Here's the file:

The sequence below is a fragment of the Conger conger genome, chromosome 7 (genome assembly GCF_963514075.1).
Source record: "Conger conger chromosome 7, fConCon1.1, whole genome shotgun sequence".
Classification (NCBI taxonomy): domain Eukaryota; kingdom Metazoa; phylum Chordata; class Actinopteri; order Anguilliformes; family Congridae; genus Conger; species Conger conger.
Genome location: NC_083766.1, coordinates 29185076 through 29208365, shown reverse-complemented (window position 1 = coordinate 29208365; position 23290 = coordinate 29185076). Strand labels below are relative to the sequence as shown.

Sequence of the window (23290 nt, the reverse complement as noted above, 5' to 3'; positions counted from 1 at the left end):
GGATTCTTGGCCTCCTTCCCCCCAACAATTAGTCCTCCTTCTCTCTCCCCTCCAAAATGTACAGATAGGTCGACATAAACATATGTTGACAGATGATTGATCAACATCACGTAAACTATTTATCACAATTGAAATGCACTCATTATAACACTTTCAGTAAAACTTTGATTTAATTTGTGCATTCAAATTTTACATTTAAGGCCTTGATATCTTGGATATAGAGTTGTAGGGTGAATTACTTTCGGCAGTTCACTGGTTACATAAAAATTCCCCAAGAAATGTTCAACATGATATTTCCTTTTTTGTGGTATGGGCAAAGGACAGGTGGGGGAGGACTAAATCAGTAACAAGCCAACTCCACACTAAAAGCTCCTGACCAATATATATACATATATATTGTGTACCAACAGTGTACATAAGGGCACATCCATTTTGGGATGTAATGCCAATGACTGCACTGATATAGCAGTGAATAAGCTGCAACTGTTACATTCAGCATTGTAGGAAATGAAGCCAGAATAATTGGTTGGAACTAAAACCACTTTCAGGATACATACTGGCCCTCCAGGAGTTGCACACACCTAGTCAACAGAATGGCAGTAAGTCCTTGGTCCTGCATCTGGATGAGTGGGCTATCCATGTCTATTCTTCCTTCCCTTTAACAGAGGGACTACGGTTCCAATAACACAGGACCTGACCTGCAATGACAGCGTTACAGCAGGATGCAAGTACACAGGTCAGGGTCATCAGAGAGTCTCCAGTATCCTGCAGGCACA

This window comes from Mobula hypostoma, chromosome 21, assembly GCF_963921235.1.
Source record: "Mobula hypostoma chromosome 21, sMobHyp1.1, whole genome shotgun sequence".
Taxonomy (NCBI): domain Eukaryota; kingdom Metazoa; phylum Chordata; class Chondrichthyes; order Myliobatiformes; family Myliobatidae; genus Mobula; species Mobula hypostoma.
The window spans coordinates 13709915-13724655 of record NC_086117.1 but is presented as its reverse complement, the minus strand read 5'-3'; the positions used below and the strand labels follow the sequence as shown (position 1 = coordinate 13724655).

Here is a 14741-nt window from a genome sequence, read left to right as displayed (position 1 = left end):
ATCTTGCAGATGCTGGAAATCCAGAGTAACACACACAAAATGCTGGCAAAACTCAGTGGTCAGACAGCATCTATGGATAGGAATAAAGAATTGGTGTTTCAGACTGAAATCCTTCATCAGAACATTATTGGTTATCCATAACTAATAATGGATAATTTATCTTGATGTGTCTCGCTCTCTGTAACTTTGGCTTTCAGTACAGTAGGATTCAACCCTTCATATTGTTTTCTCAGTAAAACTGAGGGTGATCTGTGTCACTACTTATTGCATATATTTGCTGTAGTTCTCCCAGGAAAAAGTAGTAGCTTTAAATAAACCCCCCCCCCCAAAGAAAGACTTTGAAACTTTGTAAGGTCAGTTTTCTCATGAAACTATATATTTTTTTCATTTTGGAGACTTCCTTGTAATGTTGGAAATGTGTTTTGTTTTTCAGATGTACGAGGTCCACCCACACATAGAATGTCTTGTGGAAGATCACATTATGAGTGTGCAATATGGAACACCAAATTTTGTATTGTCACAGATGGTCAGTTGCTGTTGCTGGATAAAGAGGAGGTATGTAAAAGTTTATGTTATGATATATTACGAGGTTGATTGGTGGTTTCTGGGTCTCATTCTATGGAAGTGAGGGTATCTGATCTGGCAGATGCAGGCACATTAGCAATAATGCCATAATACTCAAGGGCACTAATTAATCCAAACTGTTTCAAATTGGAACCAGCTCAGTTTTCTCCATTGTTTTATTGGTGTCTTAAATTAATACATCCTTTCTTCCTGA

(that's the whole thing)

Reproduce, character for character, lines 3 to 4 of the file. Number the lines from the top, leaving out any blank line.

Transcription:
Classification (NCBI taxonomy): domain Eukaryota; kingdom Metazoa; phylum Chordata; class Actinopteri; order Anguilliformes; family Congridae; genus Conger; species Conger conger.
Genome location: NC_083766.1, coordinates 29185076 through 29208365, shown reverse-complemented (window position 1 = coordinate 29208365; position 23290 = coordinate 29185076). Strand labels below are relative to the sequence as shown.